For God’s sake, that’s a metaphor for me! I just turned 82! In life, I’ve taken my share of hits and survived many missions over enemy territory. Yet I’m still writing and illustrating stories and essays about young and old people just like you. The final edit of my book, “THE HUMAN RACE” is now available on Kindle and Amazon in paperback.

     Whenever I touch down on life’s tarmac, people tell me that I look great. I want to believe their bullshit. After one glance in the mirror, I know better. What my book has to offer are stories, related essays and light poetry. Those are my weapons. My mission is to introduce you to you. That is, if the two of you care to meet.

     Here’s a sampling of the many men and women you might identify with: A rogue astronaut, a heartbroken single parent, a matador, cardiologists who grapple with death, a U.S. president, a psychic who doesn’t do “flying horns,” a war vet, a topless dancer studies her neurotic male audience, a movie star who despised Hollywood, a rabbi who survived memories of the Holocaust with humor, a prosecutor for the D.A. who sent three men to death row, a divorcee who knows how to rise above her woes, a LAPD bomb squad technician speaks of fear, the Picasso of shoe repair, journalistic dinosaurs who covered crime, a philosophic janitor, The Beatles, a pari-mutuel clerk psychoanalyzes racetrack bettors, 9/11 firefighters and cops, courageous men and women all…

     The guys and gals I’ve written about  have sampled triumph, humiliation, heartbreak, poverty, love and managed to laugh in the face of adversity. I’m proud to say they trusted me with their most intimate tales. Hopefully you’ll find something in common with many them. They are my professors. I want them to be your professors, too!

     So buy the damned book on Kindle or Amazon.

     This damaged B-17 Flying Fortress isn’t the only one who insists that his book is meaningful and entertaining.

     Produced and formatted by my son Beau’s  Blue Soul Publishing, here’s some quotes that pleased this  battle-weary old Flying Fortress:

     Dr. Carolyn M. Walker, a psychologist, writes: “Boots has a genuine interest in a wide variety of people and in each individual’s unique ‘story.’ He has an ability to combine their interviews with his own life experiences to arrive at some interesting universal truths about the human struggle. He uses his journalistic skills to present these thoughts in a readable, entertaining and somehow optimistic manner.”

     Jim Norris, a historian, says: “Combining humor, history and philosophy, “THE HUMAN RACE” is a book with the kind of stories and essays you can return to again and again.”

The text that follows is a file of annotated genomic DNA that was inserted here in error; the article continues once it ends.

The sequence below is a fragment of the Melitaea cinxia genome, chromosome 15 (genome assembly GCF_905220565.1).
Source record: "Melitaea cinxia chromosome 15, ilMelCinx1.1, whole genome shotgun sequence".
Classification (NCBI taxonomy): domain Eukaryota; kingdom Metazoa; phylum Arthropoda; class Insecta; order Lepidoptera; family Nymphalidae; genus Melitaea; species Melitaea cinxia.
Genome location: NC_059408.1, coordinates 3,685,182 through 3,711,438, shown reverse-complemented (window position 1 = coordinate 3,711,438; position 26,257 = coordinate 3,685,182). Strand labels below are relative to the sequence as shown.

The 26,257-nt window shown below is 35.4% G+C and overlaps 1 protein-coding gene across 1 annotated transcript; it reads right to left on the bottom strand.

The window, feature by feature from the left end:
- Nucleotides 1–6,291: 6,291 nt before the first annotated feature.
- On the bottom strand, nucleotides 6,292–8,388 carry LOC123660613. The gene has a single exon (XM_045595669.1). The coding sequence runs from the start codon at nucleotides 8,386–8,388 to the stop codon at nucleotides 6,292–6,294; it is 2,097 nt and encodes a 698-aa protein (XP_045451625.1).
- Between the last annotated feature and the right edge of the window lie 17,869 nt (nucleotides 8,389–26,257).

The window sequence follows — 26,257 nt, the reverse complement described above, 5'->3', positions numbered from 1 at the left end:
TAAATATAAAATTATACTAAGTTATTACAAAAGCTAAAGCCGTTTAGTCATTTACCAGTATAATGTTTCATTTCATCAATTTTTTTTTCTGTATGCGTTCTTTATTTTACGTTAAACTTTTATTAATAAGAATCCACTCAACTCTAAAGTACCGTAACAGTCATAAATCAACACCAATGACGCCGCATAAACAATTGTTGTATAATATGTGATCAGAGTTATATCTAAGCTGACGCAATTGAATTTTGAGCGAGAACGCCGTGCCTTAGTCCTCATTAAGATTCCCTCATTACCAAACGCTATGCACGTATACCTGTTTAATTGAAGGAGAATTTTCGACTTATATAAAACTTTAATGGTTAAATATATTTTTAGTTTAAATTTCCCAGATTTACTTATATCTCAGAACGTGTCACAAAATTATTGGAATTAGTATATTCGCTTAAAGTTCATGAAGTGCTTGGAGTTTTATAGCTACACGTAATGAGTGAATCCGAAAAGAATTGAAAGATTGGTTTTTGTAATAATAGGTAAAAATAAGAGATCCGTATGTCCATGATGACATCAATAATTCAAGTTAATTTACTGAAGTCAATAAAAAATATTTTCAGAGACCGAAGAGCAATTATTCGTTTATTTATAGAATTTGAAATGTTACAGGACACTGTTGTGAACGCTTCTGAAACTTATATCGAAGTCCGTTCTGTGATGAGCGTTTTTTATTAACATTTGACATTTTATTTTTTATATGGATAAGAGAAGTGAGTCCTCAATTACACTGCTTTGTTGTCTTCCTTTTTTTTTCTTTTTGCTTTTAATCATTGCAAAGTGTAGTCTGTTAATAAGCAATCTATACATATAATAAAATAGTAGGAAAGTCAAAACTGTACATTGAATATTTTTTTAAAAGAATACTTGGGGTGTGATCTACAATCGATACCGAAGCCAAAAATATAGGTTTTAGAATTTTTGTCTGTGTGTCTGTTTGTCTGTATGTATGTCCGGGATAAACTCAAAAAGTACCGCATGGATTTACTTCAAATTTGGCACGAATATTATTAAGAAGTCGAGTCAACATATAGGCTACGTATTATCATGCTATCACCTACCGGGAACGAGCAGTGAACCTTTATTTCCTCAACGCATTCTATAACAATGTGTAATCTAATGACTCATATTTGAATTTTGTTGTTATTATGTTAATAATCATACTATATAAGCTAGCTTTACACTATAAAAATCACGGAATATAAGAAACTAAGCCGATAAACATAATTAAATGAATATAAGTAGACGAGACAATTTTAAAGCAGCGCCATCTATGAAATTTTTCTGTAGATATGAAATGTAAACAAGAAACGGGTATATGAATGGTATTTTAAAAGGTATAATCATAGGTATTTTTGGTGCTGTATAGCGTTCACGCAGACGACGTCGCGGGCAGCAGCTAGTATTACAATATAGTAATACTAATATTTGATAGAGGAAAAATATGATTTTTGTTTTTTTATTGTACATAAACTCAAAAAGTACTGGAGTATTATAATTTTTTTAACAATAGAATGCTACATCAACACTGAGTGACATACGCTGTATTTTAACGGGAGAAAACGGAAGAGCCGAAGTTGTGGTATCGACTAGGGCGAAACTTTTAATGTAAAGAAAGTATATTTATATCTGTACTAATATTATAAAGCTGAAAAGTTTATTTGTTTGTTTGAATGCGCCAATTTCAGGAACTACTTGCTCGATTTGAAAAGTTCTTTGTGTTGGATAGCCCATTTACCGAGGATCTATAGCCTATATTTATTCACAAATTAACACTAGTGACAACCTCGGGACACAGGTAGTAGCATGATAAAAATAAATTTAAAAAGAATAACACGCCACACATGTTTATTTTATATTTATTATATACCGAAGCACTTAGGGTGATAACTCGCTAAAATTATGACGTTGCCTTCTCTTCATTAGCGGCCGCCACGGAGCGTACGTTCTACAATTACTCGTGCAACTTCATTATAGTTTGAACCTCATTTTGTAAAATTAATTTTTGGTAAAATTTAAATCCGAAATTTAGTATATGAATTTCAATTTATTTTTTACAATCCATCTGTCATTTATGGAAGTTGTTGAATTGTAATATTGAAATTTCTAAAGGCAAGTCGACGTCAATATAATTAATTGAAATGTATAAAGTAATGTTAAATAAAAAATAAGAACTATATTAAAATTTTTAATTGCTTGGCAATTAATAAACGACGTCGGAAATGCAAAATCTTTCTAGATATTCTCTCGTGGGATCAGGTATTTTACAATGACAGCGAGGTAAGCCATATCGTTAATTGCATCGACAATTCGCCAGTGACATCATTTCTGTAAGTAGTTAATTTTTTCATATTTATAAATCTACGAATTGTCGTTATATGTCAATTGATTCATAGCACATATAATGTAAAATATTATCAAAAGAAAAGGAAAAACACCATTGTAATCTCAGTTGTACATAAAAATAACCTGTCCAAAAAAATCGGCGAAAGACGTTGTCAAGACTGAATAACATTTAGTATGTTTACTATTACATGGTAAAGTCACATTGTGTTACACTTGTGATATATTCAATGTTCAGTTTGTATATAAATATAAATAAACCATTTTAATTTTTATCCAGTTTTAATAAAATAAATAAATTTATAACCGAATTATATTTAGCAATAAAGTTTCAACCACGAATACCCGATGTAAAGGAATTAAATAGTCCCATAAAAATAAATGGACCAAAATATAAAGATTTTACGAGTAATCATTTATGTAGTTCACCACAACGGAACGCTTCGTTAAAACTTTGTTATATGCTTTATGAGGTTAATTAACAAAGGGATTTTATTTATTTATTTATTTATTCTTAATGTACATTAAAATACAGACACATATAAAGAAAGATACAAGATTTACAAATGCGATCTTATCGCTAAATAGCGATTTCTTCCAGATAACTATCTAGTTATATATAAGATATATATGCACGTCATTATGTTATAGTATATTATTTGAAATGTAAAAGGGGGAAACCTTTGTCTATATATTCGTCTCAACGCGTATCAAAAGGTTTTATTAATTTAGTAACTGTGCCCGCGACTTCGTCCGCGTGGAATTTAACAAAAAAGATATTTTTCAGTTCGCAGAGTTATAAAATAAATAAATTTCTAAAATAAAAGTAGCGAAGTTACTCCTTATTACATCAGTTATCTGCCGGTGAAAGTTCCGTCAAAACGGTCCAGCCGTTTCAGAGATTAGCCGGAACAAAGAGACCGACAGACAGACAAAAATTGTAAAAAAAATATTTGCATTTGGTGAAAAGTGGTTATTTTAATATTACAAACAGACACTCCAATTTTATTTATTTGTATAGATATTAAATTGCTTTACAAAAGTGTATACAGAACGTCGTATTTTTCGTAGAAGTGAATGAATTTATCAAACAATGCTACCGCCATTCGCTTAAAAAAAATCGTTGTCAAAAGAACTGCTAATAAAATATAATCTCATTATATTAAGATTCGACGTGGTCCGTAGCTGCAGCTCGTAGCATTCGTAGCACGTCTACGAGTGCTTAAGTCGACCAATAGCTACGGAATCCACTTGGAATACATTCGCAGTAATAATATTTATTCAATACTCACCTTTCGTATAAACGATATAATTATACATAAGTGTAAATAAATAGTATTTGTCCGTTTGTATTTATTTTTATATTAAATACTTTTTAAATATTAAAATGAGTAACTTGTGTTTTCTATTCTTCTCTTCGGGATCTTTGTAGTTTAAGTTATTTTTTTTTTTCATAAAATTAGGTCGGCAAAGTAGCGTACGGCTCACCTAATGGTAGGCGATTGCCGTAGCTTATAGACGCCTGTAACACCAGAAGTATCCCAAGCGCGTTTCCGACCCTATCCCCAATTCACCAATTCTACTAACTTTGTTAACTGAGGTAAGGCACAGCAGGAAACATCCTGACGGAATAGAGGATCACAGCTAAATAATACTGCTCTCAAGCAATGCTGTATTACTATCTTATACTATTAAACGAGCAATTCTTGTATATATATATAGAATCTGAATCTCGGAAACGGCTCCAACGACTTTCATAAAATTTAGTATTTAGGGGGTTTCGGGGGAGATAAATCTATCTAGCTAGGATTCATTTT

Fern Levine, a retired airline administrator, writes: “A beautiful anthology of poetry, prose and vignettes. The stories are captivating, sometimes funny, often sad, and always kept me wanting to turn the page for more. The author has drawn on decades of experiences, and encounters with a grab bag of goodies, with something for everyone to relate to.”

     Carlos Schiebeck, a photojournalist and combat photographer for UPI and Agencee France Presse, says: “Very interesting read. This was written by someone who has thought a lot about human nature and did interviews to prove what he understands about the human psyche. Well written.”     

     Now that kind of propaganda is the kind of fuel that keeps this beat-up old B-17 still flying high.

                        — Boots LeBaron —  

IS ATHEISM JUST ANOTHER RELIGION?

THE HUMAN RACE

 

WHO ARE WE?  WHY CAN’T HUMANITY GET ALONG?

 

     Whether you’re a Christian, Jew, Buddhist, Muslim, Islamist or devout Atheist, despite our differences, we are here! Together. Sharing the planet we are wrecking. Why can’t we get along?

     Why are we trying to devour one another for philosophic, spiritual, political or self-indulgent reasons? Do we have to blow each other up, shoot or stab somebody, or scorn one another to prove that we are superior; that we are playing on the right team?

     I know an Atheist who’s dead certain that there is no God. He is a cynical man who’s angry with the world in which he thrives. He’s pissed at corruption, racial prejudice, the power of religion, politics, the suppression of womens’ rights, and aggressively condemns overpopulation.

     Me too!

     He’s never been married; has no children. He is college educated. Bright. Knows Shakespeare like I know Marmaduke. And seems comfortable when isolated from a society he often rejects. Once he told me that “there has never been a day when I didn’t experience the pain of loneliness.” More than once he had confessed that his parents failed to give him love.